With many years of work dedicated to helping couples overcome a 'stuck' relationship, I have found the most common problem with couples is the communication style. Many couples come to therapy expecting to provide "their side of the argument" and seeking a validation that they are right and their partner is wrong.
This will never happen! Those arguments become power struggles and represent 'walls' that go up and often escalate to loud voices and hurtful sarcasm. No one wins. Sarcasm strikes blows that alienate, and couples polarize and go to their corners.
Many times couples cannot stay on the subject they once brought to the couples session and begin to interject "old baggage" from the past. Many couples make automatic negative assumptions about what their partner will say or what their partner will do next. Most of the time they are not giving the other the grace or opportunity to "put down their wall" and actually communicate authentic feelings and beliefs. In fact by adding "You" statements, ie. "You need to, You should or You ought to..." creates a more defensive position and the argument either shuts down one of the partners or escalates the disagreement.
One example of a couple who comes to session argues about who provides the most thoughtful gifts to the other on holidays. The wife makes an assumption, "you never listen to me, I know you are going to pick the first and easiest thing you find at the store." Husband retorting, "I am never going to please you, I think about this for so long and no matter what I chose for you it is not right. Why bother?"
As the couples talk over each other, arms begin to fold across their chests, and the body language to each other informs both of the "unavailability" and non--listening positions.
I am experienced in identifying the process of what is occurring with couples and their communications. Most often that communication process or pattern is the enemy, not each of the partners. Many times the 'defend/blame' begins and the couple gets lost in their old pattern of behavior and the cycle goes around and around until someone stonewalls (shuts down) or one becomes very angry and yells. Another pattern of behavior can be 'purse/withdraw' or 'pursue/pursue' and deadlock occurs. Once the pattern of behavior is identified and the couples realize their habit or pattern, their awareness and language skills learned in session can stop the behavior. They can learn how to speak to each other differently outside of the old pattern of stuck behavior.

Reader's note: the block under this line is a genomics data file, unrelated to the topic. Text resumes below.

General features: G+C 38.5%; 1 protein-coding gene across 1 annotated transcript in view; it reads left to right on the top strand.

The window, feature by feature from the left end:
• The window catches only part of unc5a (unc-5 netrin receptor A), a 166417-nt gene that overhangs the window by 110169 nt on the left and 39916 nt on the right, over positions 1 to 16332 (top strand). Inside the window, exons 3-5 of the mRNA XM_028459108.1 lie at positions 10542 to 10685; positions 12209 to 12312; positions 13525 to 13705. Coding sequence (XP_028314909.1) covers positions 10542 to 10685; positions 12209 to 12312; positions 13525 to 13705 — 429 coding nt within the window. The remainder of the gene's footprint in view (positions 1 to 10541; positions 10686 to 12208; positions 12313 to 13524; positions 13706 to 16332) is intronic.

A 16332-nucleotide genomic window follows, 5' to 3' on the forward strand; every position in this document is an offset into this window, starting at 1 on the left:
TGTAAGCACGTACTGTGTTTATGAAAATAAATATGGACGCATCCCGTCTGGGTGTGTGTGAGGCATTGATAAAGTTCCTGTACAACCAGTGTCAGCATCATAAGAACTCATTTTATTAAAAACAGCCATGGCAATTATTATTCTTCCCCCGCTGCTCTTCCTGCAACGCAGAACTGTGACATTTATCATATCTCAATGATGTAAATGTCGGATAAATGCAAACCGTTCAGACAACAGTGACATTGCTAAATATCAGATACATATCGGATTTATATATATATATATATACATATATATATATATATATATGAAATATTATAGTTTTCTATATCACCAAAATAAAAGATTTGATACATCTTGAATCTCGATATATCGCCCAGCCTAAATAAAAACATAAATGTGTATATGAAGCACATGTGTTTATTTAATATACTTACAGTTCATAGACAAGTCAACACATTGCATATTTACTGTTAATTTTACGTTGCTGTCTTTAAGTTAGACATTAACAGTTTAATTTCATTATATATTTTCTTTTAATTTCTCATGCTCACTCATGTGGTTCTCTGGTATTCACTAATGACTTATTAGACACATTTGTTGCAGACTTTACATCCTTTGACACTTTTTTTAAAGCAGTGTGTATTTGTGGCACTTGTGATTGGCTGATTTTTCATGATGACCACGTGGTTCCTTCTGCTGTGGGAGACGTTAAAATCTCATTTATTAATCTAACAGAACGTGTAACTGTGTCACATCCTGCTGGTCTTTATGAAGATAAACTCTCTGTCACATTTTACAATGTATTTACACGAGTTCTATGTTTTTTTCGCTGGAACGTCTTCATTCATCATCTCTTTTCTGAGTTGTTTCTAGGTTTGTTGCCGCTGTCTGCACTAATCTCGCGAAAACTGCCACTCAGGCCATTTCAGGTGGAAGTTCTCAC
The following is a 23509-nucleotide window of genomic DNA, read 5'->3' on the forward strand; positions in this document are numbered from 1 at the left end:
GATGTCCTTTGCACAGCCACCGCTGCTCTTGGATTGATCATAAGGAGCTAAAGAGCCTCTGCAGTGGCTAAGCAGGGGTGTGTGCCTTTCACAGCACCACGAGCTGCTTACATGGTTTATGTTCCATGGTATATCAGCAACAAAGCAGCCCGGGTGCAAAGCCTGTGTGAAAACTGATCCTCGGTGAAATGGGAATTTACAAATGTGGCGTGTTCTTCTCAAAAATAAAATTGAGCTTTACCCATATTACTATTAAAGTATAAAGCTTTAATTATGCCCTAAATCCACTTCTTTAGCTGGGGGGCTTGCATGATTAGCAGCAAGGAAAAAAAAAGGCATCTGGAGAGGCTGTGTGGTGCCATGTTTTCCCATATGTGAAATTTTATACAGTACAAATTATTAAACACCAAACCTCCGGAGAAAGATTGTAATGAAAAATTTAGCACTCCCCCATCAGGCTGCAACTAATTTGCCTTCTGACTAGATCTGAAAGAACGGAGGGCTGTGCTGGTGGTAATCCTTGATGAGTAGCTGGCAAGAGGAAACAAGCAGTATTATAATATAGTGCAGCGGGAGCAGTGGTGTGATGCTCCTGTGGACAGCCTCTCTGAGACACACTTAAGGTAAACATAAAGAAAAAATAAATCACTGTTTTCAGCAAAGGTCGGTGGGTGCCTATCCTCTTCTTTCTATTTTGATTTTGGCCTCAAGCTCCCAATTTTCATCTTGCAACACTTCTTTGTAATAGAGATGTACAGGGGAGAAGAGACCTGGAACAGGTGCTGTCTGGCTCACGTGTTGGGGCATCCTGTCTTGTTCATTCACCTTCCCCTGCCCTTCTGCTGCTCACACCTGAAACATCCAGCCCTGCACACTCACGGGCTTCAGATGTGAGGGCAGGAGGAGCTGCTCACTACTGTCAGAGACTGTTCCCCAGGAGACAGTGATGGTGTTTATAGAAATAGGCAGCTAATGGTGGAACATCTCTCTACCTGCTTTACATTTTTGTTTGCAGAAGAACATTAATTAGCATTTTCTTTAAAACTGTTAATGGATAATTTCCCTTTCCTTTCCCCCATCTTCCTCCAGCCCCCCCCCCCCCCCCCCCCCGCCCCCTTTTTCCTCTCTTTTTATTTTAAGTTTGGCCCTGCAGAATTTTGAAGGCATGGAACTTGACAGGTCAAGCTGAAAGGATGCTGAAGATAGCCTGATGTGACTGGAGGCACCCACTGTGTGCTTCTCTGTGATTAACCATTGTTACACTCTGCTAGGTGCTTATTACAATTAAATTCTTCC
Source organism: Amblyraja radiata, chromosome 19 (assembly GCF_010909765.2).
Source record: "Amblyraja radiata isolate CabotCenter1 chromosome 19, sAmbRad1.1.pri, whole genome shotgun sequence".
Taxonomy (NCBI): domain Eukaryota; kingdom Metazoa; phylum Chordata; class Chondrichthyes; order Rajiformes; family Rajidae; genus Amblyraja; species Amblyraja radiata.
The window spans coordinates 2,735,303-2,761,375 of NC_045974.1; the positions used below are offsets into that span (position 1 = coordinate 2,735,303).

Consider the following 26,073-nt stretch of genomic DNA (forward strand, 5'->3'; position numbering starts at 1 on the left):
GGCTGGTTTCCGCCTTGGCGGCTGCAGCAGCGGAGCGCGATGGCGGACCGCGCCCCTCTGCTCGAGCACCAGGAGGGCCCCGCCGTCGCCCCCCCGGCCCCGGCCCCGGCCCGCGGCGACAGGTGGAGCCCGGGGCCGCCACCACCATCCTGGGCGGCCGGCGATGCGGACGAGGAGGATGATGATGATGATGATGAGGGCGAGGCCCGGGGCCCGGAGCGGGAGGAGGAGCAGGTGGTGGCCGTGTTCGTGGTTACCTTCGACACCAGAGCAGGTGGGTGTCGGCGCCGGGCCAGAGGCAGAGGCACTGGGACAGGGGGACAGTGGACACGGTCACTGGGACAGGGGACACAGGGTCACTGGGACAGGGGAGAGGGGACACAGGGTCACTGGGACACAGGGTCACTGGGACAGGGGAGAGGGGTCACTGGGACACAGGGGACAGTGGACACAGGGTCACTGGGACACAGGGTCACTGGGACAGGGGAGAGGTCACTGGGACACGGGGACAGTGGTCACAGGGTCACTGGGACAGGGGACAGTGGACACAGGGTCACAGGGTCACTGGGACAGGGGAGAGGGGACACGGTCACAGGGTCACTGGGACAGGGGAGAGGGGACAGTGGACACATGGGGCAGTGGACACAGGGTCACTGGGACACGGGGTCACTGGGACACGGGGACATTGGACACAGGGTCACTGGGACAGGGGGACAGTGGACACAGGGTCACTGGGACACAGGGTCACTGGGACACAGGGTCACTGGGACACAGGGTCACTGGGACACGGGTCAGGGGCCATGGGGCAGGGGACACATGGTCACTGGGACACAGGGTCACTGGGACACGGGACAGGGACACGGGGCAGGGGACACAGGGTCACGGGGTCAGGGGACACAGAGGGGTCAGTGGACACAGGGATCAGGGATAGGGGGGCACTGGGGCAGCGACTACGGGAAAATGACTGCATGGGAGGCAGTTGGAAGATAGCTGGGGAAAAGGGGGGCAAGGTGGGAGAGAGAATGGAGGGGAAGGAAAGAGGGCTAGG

One of the most important factors is what "the wall" represents. Often anger, resistance, frustration shows up - these emotions hold up the wall. However, in working in couples therapy the secondary emotion, is vulnerability. This fragile emotion cannot be accessed when a partner does not feel safe.
Judgment and criticism is a tool used to protect a self. When children have witnessed parental fights and parents model to us how to fight and how to resolve or not resolve differences we take on those patterns ourselves in our own partnerships. One of the worst outcomes to our past is that many of us witnessed avoidance, sweeping issues under the rug, or a hierarchy of gender where one partner dominates and makes the rules and decisions. Now is the time to challenge our old beliefs and develop a new means of relating to our partners.
Developing a positive outlook about our partner, resuming a friendship, making complains gentle, asking for needs to be met, learning vulnerability and safety within the dyad, all of these skills can be learned and developed and implemented. The cost is some dedicated work in couples therapy, the outcome is learning to love and respect our partner and really understand what they are asking for in their requests for love and emotional connection. One of the most important questions couples seek is, "Are you there for me?"
How do you answer?